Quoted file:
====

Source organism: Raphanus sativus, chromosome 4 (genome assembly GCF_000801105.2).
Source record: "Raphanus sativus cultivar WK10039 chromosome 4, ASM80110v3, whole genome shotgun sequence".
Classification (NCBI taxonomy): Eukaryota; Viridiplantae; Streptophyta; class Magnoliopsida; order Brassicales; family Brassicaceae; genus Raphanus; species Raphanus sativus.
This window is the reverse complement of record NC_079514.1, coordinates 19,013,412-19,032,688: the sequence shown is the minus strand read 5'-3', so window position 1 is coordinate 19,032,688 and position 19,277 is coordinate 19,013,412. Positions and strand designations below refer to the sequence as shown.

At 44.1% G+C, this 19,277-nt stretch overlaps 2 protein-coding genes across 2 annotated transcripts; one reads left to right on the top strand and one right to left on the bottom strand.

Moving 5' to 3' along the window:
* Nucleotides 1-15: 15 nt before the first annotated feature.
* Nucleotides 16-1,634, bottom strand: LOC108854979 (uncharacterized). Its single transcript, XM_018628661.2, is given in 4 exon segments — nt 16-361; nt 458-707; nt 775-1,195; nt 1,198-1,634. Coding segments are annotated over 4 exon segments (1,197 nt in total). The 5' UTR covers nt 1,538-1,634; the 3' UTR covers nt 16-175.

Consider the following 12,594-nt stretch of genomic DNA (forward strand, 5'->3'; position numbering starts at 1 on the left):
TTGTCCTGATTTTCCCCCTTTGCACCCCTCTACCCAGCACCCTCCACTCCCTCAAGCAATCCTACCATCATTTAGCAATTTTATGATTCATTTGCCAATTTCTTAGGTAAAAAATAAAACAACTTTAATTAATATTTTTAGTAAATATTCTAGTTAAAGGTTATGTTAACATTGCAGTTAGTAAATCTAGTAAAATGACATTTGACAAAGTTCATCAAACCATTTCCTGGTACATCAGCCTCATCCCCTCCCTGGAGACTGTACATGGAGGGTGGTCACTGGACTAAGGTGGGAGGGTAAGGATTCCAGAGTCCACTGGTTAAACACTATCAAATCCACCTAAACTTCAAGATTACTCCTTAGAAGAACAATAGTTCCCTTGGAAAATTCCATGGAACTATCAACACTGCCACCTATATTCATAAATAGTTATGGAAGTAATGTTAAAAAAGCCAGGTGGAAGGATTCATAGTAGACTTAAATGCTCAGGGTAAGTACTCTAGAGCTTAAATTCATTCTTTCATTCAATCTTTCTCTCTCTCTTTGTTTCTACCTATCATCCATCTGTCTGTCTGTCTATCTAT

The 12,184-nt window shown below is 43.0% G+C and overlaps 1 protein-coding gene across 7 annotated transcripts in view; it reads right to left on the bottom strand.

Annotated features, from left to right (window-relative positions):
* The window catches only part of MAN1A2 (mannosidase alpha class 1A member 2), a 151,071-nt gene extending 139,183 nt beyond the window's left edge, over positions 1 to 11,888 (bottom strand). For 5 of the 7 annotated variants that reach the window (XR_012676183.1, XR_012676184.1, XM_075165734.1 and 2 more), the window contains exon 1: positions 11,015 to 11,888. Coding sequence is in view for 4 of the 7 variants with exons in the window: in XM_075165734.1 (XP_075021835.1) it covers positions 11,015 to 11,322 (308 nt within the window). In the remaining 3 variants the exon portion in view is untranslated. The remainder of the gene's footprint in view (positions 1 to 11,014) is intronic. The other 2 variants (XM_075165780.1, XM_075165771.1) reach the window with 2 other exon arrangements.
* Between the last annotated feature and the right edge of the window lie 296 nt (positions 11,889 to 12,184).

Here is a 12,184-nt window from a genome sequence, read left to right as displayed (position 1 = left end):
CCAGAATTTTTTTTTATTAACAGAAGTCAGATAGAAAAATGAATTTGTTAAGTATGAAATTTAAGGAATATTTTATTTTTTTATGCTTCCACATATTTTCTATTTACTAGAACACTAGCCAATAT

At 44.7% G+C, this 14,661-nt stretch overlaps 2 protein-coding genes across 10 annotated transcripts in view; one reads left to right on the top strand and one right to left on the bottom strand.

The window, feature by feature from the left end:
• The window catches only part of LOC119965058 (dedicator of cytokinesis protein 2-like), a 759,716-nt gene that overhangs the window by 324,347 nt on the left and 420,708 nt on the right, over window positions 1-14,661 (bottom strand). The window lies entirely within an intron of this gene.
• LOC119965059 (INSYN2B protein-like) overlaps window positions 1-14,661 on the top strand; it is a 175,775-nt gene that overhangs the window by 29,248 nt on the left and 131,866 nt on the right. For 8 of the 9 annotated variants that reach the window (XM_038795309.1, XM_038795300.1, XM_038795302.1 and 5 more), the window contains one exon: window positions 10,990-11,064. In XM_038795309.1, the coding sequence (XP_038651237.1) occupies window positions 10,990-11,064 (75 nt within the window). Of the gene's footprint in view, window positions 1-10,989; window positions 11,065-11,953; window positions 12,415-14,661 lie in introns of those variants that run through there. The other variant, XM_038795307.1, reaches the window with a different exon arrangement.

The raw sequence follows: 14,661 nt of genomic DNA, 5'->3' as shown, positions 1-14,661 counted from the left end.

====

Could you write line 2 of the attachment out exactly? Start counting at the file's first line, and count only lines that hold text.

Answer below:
Source record: "Raphanus sativus cultivar WK10039 chromosome 4, ASM80110v3, whole genome shotgun sequence".